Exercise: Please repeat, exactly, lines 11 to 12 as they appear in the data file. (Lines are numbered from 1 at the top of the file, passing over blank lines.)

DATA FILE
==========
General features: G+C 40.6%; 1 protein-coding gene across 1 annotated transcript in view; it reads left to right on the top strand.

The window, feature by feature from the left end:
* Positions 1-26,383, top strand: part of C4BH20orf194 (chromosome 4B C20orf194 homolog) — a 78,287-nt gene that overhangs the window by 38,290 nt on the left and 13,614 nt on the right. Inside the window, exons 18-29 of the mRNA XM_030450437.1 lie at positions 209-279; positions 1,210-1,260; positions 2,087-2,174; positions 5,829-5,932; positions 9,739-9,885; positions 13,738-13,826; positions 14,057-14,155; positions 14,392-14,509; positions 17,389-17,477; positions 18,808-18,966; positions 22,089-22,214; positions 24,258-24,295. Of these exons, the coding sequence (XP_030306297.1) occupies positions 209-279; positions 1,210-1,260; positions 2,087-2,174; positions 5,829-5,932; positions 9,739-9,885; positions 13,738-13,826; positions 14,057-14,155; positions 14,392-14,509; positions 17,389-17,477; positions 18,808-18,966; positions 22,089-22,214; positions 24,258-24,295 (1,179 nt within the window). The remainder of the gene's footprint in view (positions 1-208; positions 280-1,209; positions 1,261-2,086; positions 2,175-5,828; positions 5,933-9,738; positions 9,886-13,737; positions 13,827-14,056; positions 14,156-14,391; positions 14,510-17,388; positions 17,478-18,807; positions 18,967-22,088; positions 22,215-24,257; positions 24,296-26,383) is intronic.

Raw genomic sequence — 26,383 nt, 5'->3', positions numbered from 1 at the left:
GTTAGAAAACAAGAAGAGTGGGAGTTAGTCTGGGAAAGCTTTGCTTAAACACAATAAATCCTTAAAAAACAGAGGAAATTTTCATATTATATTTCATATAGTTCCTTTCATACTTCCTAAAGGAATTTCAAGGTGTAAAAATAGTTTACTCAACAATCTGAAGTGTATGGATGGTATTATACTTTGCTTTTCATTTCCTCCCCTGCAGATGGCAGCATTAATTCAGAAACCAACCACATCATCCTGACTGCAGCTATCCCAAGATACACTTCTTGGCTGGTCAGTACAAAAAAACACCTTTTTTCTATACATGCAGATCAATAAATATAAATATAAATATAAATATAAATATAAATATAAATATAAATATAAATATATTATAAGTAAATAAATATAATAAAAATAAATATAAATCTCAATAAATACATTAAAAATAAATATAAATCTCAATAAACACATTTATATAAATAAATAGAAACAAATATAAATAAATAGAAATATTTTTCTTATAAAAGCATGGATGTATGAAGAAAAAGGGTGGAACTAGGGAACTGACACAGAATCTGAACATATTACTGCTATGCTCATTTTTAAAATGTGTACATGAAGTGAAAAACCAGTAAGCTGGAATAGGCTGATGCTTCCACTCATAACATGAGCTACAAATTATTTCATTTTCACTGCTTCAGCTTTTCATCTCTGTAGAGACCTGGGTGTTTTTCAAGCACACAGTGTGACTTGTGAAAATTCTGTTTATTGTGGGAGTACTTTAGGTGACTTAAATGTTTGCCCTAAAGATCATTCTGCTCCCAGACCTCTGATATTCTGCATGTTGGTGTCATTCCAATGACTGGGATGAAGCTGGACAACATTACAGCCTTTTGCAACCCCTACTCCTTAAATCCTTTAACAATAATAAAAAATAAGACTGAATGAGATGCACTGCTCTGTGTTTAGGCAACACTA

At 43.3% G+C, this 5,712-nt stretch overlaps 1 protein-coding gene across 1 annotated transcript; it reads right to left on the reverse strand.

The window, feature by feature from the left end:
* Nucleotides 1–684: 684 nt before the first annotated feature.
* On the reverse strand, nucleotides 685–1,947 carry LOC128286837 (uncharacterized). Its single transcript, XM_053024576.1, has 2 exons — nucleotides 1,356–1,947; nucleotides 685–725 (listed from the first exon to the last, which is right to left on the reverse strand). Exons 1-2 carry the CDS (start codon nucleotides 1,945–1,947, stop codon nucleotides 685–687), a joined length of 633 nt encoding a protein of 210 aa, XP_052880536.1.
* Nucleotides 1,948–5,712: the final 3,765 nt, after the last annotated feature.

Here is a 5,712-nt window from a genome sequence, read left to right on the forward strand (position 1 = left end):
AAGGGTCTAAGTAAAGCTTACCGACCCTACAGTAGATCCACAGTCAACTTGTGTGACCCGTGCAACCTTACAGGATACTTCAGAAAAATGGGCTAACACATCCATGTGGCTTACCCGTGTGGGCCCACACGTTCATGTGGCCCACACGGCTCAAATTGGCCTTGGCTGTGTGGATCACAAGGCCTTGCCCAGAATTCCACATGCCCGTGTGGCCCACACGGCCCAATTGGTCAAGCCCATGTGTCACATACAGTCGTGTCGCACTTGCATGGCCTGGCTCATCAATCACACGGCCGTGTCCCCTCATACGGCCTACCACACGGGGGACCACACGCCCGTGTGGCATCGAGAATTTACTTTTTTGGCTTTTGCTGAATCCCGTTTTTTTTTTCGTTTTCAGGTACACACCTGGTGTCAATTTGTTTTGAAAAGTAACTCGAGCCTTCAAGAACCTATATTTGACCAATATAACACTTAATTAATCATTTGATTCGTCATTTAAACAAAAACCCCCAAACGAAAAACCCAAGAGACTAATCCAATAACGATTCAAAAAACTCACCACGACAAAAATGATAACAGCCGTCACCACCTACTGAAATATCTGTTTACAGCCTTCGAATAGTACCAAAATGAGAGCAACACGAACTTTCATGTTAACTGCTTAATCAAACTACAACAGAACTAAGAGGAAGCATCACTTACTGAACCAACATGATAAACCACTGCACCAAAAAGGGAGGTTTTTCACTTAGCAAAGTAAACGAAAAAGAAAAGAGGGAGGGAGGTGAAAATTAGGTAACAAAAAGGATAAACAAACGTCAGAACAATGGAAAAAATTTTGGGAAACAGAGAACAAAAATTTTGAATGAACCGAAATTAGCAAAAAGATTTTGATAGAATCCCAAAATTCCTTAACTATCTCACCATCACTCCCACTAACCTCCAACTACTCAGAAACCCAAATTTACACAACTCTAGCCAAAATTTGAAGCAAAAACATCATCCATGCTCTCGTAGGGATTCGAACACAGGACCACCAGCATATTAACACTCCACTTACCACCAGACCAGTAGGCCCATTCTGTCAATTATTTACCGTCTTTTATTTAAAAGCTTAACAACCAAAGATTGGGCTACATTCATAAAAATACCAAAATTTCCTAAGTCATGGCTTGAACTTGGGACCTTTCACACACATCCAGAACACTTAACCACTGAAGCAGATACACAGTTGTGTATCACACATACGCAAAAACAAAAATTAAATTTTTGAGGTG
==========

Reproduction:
Here is a 5,712-nt window from a genome sequence, read left to right on the forward strand (position 1 = left end):
AAGGGTCTAAGTAAAGCTTACCGACCCTACAGTAGATCCACAGTCAACTTGTGTGACCCGTGCAACCTTACAGGATACTTCAGAAAAATGGGCTAACACATCCATGTGGCTTACCCGTGTGGGCCCACACGTTCATGTGGCCCACACGGCTCAAATTGGCCTTGGCTGTGTGGATCACAAGGCCTTGCCCAGAATTCCACATGCCCGTGTGGCCCACACGGCCCAATTGGTCAAGCCCATGTGTCACATACAGTCGTGTCGCACTTGCATGGCCTGGCTCATCAATCACACGGCCGTGTCCCCTCATACGGCCTACCACACGGGGGACCACACGCCCGTGTGGCATCGAGAATTTACTTTTTTGGCTTTTGCTGAATCCCGTTTTTTTTTTCGTTTTCAGGTACACACCTGGTGTCAATTTGTTTTGAAAAGTAACTCGAGCCTTCAAGAACCTATATTTGACCAATATAACACTTAATTAATCATTTGATTCGTCATTTAAACAAAAACCCCCAAACGAAAAACCCAAGAGACTAATCCAATAACGATTCAAAAAACTCACCACGACAAAAATGATAACAGCCGTCACCACCTACTGAAATATCTGTTTACAGCCTTCGAATAGTACCAAAATGAGAGCAACACGAACTTTCATGTTAACTGCTTAATCAAACTACAACAGAACTAAGAGGAAGCATCACTTACTGAACCAACATGATAAACCACTGCACCAAAAAGGGAGGTTTTTCACTTAGCAAAGTAAACGAAAAAGAAAAGAGGGAGGGAGGTGAAAATTAGGTAACAAAAAGGATAAACAAACGTCAGAACAATGGAAAAAATTTTGGGAAACAGAGAACAAAAATTTTGAATGAACCGAAATTAGCAAAAAGATTTTGATAGAATCCCAAAATTCCTTAACTATCTCACCATCACTCCCACTAACCTCCAACTACTCAGAAACCCAAATTTACACAACTCTAGCCAAAATTTGAAGCAAAAACATCATCCATGCTCTCGTAGGGATTCGAACACAGGACCACCAGCATATTAACACTCCACTTACCACCAGACCAGTAGGCCCATTCTGTCAATTATTTACCGTCTTTTATTTAAAAGCTTAACAACCAAAGATTGGGCTACATTCATAAAAATACCAAAATTTCCTAAGTCATGGCTTGAACTTGGGACCTTTCACACACATCCAGAACACTTAACCACTGAAGCAGATACACAGTTGTGTATCACACATACGCAAAAACAAAAATTAAATTTTTGAGGTG